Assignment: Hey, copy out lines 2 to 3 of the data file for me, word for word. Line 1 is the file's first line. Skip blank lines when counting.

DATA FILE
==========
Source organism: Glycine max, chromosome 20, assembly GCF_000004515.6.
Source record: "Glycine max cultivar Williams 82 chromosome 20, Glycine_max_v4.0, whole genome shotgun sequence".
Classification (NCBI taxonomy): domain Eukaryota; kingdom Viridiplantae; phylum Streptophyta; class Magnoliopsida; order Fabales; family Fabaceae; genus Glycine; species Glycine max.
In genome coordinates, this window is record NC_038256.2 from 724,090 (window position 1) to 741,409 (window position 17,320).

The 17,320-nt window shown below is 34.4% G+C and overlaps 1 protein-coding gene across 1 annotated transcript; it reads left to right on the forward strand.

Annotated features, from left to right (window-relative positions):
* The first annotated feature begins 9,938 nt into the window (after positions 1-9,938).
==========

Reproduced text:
Source record: "Glycine max cultivar Williams 82 chromosome 20, Glycine_max_v4.0, whole genome shotgun sequence".
Classification (NCBI taxonomy): domain Eukaryota; kingdom Viridiplantae; phylum Streptophyta; class Magnoliopsida; order Fabales; family Fabaceae; genus Glycine; species Glycine max.